Sunday, November 17, 2019

Deadology: November 17

Deadhead Bill Walton was the king of college basketball when the Grateful Dead rolled into Pauley Pavilion, home of the UCLA Bruins, on November 17, 1973. Pauley Pavilion was the house where Walton and his coach, John Wooden, imposed their basketball dominance. Wooden was the great teacher in Bill’s life. When Walton looked for inspiration beyond the basketball court, he was enamored with the music of the Grateful Dead, and “Jack Straw” was his favorite song. The UCLA Bruins had won seven NCAA titles in a row, and they were nearing the end of an 88-game unbeaten streak. The Grateful Dead had recently released Wake of the Flood and they were thriving in their prime. This evening was destined for immortality.

The rare “Me and My Uncle” opener gets 11-17-73 off to a festive yet modest start. The aura of the evening changes with a big hitter in the second slot, “Here Comes Sunshine.” The group harmonies capture the optimistic sweep of “Sunshine,” and Garcia’s guitar soars from the onset. Kreutzmann’s drumming is sublime as he leads the band through various shifts in tempo and volume. This soundboard recording is a treasure capturing the Dead in a state of virtuosic bliss. A luxurious “Here Comes Sunshine” at this early stage was a good omen.

“Looks Like Rain” was a succinct selection performed elegantly after “Sunshine.” The set rolls on in Old Weird America mode for a few numbers. The seventh song, “The Race is On,” features short and tasty solos by Jerry and then Keith. Godchaux’s piano playing was inspired all night long. China Cat > Rider follows. This frisky “Cat” purrs and roars its way into a sublime “Feeling Groovy” detour. The 11-17-73 Cat > Rider gets my vote for best of the year. Crisp renditions of “Big River,” “Brown-Eyed Women,” and “Around and Around” complete a robust opening set.
“Row Jimmy” provides a hypnotic start to set two. It’s the only time the Dead have opened a set with “Row Jimmy.” With the low-pressure yet rare set openers on this night, the band was ascending their way towards greatness. After “Jimmy” there’s a “Jack Straw” for Bill Walton, and the trilogy of songs based on Robert Hunter characters concludes with “Ramble on Rose.” Keith’s piano playing is prominent here as “Rose” rolls with a ragtime feel. A week earlier, they gave birth to the Playin’ > UJB > Dew > UJB > Playin’ loop to start set two in the Winterland. In UCLA, the Dead had created the ideal ambiance for the second performances of the consecrated loop.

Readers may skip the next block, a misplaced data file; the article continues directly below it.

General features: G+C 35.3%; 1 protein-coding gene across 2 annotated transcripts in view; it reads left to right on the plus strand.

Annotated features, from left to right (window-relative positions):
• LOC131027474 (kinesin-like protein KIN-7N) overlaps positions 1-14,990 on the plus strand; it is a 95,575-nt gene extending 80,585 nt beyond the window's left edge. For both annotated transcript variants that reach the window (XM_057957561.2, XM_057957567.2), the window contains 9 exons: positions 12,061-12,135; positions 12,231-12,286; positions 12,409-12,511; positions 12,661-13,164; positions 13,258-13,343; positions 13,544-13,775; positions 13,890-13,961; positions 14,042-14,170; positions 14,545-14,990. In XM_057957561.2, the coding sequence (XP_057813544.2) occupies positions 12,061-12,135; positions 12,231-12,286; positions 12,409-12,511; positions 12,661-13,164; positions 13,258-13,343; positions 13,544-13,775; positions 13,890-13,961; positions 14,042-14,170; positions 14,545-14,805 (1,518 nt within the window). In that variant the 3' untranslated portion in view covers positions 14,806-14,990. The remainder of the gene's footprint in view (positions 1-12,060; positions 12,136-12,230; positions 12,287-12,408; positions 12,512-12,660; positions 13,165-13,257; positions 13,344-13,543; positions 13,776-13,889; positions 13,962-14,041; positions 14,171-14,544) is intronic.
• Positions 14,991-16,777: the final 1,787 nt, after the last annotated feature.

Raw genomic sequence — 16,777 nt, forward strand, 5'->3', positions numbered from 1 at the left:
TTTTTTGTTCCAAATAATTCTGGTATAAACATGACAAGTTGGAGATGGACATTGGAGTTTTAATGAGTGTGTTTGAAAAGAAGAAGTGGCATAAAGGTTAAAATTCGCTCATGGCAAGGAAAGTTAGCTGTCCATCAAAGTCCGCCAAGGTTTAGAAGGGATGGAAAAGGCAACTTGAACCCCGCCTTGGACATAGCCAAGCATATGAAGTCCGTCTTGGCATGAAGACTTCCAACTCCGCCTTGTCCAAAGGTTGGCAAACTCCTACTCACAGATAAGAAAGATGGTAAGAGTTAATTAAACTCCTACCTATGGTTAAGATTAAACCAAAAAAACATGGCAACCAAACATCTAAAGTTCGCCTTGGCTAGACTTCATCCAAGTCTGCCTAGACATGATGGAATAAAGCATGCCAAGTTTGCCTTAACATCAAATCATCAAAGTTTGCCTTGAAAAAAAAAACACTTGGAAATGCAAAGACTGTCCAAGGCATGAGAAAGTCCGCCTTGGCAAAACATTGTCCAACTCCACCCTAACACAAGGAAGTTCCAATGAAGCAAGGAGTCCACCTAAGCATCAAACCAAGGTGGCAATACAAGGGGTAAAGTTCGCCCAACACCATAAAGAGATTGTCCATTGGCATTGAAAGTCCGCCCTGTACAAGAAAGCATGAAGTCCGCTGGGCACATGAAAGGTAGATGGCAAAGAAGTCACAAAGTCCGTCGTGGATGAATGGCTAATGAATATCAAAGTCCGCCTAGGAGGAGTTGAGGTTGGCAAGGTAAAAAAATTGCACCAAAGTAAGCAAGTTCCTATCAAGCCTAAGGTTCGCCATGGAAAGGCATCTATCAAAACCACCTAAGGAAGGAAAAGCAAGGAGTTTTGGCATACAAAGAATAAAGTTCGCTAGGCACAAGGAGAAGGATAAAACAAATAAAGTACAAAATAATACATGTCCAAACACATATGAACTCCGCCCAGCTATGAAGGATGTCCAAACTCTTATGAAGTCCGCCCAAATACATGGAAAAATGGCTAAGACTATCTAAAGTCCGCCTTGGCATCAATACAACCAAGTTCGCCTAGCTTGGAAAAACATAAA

Transcendence begins with the start of the “Playin’” jam. It has a different feel and pace than the relentless scorcher from 8-27-72 Venita, but this jam has that same jaw-dropping effect. Garcia dominates Venita. The UCLA version is sophisticated, and there’s more space for Phil and Billy to go off early. Once Garcia starts to unload, he weaves a tapestry of unique riffs and bubbling leads into a spellbinding symphony.
“Uncle John’s Band” casually arises from the “Playin’” wilderness. There’s a royal essence to the sound of “Uncle John’s Band.” It has a surreal feel with evocative vocals and a compressed orchestral ring. This “UJB” can’t be compared to others because it’s serving the higher purpose of the loop. “Morning Dew” is the centerpiece, but even this development’s not bigger than the sweep of the loop.
Jerry’s between-verse “Dew” solo churns, burns, shakes, and shimmies. It’s as if he understands that this performance will be analyzed and treasured, and he needs to make it stand out. Garcia butchers the return to the lyrics with consecutive blown lines—trademark masterpiece imperfection. The ending jam is a swirling whirlwind of group synergy. It’s a hotter “Dew” than the one on 11-10-73, although it must give way to return to “Uncle John’s.” The return to “Playin’” is a gripping journey brightened by fusion fireballs. If you splice together the start and finish of the UCLA “Playin’” you’d have one of the best versions ever.

The Dead played three standalone tunes before the legendary loop, and they follow the loop with “El Paso” and a stunning “Stella Blue.” Set two closed out with Eyes of the World > Sugar Magnolia. The dynamic closing duo didn’t produce top-flight performances, but they were better than average, which is amazing after all the music that went down. “Casey Jones” sent Bill Walton and friends home ecstatic. This was a show fit for the king of college basketball. 

                                    11-17-78 Chicago